The United States and China have filed dueling complaints at the World Trade Organization (WTO) in recent weeks. The United States complaint charged the Chinese with providing its auto parts makers with hundreds of millions of dollars annually in improper export subsidies. China countered with a WTO complaint alleging that the U.S. Commerce Department is deliberately and inappropriately targeting Chinese goods as the subject of anti-dumping complaints.

Trade disputes with China have escalated to the top rung of acrimonious campaign rhetoric. The spotlight has thus been thrown on a politically charged controversy which will be played out against a complicated economic backdrop. In the most recent development, eight Democratic lawmakers have asked the Commerce Department to crack down harder on Chinese solar manufacturers. They accuse Commerce of providing the Chinese with a loophole in their preliminary decision which was rendered in May. The final decision from Commerce is expected on October 10th. Senator Ron Wyden (D-OR) and Congressman Sander Levin (D-MI) led the effort.

President Obama and Governor Romney are engaged in a vigorous contest of one-upsmanship to see who most deserves being described as “tough on China.” Governor Romney derides the auto parts complaint as nothing more than a campaign gimmick. President Obama refers back to earlier allegations that Governor Romney was actively engaged in exporting jobs to China during his days at Bain Capitol. The Obama Administration has also added a new enforcement unit in the Office of the U.S. Trade Representative and, to support it, is acquiring expertise from the State Department and other agencies to bolster its Mandarin language and other research capabilities.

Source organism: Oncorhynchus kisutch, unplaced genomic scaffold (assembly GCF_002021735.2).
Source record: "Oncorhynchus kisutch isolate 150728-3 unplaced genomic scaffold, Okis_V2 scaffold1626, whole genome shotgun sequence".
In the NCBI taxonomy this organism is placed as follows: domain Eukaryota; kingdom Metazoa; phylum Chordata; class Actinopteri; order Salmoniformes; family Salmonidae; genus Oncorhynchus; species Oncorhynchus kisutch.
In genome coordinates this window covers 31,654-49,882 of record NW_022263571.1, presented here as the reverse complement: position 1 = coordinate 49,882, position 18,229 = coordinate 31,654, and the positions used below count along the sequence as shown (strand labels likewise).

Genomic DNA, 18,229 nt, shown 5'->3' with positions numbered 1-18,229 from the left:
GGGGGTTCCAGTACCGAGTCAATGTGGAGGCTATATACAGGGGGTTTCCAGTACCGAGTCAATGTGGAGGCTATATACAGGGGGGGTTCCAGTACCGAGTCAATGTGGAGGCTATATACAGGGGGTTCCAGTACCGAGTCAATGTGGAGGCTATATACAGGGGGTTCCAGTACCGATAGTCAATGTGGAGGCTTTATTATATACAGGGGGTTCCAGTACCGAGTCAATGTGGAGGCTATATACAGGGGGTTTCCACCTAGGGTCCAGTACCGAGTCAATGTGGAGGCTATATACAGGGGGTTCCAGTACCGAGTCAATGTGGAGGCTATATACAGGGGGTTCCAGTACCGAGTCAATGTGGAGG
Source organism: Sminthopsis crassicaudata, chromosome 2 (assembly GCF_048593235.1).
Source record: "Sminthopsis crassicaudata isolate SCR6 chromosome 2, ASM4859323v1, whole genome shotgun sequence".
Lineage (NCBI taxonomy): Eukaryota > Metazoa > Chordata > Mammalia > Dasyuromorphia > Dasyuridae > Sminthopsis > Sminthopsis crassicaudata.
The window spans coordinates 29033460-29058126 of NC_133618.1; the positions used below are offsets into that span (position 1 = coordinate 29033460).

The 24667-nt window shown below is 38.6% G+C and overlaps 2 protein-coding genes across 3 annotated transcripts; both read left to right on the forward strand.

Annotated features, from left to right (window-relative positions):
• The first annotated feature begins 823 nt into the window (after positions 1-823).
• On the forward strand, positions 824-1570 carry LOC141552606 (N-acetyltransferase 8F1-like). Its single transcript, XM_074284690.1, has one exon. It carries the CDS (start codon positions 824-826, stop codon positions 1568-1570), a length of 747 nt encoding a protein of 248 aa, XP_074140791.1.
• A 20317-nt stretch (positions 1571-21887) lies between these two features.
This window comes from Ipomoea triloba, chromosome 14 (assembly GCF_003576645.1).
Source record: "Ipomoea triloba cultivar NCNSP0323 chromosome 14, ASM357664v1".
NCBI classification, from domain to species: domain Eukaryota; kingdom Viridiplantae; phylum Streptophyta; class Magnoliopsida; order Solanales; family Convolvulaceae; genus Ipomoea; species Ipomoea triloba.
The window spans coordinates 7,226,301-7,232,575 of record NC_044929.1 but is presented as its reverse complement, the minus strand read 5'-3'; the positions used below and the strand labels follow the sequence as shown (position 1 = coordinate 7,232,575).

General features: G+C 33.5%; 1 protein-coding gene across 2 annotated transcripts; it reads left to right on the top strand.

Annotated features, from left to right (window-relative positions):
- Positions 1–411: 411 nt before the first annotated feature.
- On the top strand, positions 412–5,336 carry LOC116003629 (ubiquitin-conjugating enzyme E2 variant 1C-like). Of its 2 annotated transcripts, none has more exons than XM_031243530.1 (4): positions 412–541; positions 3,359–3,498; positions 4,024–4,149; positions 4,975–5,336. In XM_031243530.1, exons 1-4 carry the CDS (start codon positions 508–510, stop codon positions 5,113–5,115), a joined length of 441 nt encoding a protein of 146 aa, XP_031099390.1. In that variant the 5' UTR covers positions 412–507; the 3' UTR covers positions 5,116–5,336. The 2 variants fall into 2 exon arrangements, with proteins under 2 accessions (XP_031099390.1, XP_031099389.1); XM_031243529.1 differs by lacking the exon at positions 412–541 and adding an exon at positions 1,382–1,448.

Developments on the trade front should be contrasted to the situation in China which is likely to push the country away from any inclination to compromise. A new leadership is poised to take over in what promises to be less than a seamless transition. Furthermore, rapid economic expansion is tailing off and the ruling Communist Party must face the possibility of missing some of its economic targets.